As conditions allow, specialists expect to work intermittently over the next several months as they burn piles across approximately 2,400 acres. In addition to Pine Mountain, fuels specialists continue to burn piles in several locations across Central Oregon including within and around the La Pine basin, west of Sunriver, adjacent to Eagle Crest resort, and north of Newberry Crater.
No road closures are anticipated with this project. However, smoke could be visible from Bend and along Highway 20 between Bend and Burns. Piles can be expected to smolder and burn for several days after ignition. If smoke drifts on to local roads, motorists should slow down, turn on headlights, and proceed with care. Once ignited, piles are monitored by firefighters until they are declared out.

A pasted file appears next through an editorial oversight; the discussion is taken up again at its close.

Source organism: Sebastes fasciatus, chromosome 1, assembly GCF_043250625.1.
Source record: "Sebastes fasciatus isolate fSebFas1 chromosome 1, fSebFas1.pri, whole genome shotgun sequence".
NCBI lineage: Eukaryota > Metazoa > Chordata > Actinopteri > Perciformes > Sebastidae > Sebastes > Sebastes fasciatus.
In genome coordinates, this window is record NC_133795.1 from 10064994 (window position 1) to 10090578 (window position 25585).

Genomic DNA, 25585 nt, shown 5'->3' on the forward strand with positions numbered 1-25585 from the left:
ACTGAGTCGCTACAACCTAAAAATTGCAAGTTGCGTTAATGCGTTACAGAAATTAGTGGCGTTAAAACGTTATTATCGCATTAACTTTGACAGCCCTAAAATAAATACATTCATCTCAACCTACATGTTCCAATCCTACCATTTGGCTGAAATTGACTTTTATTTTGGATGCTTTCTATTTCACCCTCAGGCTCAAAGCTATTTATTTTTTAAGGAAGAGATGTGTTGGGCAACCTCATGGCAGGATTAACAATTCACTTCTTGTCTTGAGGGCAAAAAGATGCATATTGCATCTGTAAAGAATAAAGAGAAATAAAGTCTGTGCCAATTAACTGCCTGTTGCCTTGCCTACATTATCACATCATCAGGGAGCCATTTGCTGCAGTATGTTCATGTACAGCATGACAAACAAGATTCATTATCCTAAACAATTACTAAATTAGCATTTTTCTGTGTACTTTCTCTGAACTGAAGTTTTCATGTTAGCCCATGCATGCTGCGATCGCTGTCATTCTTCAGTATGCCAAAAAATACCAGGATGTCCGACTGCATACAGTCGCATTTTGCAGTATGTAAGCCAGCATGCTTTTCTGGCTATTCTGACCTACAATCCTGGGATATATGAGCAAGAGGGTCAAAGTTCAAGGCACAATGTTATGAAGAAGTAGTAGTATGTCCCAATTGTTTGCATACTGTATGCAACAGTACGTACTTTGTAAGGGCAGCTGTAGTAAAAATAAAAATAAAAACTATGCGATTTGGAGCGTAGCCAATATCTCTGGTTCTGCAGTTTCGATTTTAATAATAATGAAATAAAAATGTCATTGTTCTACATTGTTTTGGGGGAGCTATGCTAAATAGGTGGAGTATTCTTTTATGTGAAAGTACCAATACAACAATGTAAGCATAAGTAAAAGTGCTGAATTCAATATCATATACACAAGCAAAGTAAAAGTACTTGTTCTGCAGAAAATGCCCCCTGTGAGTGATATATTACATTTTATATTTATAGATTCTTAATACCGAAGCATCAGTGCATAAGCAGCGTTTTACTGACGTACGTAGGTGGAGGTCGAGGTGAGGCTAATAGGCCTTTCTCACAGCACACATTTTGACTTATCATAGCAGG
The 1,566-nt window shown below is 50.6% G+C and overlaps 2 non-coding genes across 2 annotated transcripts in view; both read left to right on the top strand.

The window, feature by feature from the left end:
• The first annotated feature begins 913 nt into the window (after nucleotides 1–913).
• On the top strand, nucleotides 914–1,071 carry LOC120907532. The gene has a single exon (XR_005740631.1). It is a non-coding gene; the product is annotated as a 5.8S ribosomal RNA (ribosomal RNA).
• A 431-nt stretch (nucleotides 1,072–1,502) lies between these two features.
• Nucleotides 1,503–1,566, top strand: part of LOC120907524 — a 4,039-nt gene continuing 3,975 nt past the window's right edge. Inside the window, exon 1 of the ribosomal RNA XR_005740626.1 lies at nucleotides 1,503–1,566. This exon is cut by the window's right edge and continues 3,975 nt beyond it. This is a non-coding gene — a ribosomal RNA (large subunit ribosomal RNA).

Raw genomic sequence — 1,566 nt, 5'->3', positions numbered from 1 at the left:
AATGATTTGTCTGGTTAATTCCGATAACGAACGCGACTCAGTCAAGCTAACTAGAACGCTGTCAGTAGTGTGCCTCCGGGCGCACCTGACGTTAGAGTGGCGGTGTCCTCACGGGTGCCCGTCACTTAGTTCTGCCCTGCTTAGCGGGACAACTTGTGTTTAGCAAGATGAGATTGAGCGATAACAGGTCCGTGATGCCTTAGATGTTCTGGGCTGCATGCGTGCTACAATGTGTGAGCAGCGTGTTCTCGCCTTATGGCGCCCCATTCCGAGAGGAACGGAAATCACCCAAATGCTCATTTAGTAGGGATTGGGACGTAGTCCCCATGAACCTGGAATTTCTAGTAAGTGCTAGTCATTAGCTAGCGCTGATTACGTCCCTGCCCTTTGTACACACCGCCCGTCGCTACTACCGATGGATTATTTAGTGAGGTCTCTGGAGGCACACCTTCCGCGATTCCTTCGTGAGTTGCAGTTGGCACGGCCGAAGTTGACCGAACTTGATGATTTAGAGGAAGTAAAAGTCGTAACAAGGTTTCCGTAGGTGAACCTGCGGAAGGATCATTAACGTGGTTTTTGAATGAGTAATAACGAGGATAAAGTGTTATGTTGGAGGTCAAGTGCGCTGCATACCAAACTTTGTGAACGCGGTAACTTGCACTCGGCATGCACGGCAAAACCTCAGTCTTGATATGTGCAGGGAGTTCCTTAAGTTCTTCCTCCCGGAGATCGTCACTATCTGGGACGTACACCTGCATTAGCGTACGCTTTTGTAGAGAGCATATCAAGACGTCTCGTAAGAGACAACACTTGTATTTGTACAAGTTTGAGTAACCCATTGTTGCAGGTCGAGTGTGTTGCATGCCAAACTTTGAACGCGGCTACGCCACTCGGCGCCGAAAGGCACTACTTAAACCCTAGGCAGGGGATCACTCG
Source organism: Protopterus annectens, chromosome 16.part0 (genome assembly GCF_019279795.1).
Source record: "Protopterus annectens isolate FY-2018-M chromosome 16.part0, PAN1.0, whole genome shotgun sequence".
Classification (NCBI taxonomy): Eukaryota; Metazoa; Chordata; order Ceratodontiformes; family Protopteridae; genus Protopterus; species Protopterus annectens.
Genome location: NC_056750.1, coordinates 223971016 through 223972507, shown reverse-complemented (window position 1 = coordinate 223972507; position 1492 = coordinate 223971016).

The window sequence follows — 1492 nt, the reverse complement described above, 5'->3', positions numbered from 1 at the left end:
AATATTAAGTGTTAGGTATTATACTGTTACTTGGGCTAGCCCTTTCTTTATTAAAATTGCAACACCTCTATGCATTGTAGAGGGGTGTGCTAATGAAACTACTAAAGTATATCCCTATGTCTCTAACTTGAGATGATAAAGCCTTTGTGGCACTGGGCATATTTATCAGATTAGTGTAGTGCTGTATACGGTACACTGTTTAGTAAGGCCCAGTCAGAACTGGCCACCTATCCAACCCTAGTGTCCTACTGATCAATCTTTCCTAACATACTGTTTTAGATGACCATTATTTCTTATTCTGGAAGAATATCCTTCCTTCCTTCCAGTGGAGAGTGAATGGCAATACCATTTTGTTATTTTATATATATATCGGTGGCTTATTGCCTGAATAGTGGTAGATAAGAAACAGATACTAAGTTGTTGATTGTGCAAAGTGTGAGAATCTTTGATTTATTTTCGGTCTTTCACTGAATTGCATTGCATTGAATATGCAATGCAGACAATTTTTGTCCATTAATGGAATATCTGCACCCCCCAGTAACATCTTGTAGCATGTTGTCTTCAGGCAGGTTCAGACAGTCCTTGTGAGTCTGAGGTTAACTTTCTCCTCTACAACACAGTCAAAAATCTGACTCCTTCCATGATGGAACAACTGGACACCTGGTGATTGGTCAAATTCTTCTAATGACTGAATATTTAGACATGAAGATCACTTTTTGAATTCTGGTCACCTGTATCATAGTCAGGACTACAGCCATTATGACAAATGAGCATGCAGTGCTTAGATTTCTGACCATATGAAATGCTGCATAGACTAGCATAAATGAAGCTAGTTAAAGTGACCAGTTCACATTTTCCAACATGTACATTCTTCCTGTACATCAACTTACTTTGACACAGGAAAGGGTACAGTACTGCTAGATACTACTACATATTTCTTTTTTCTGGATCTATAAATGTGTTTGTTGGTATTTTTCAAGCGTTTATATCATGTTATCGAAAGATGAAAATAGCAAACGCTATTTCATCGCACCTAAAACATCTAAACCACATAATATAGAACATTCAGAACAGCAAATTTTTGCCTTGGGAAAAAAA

While smoke may linger in the area, there is a real benefit to burning this type of vegetation. These projects are designed to remove hazardous fuels that can burn during summer wildfires. The piles are concentrations of leftover hazardous fuels associated with previous vegetation management activities intended to improve the health of the ponderosa pine forest and its ability to withstand and recover from events such as fire, insects and disease. Burning piles is one step in the process towards widespread application of prescribed fire in the area.
Piles were constructed using funds from the American Recovery and Reinvestment Act (ARRA).
Fuels specialists will follow policies outlined in the Oregon Department of Forestry smoke management plan, which governs controlled burns, and attempts to minimize impacts to visibility and public health. For more information, visit the Central Oregon Interagency Dispatch Center website at http://www.fs.fed.us/r6/centraloregon/fire/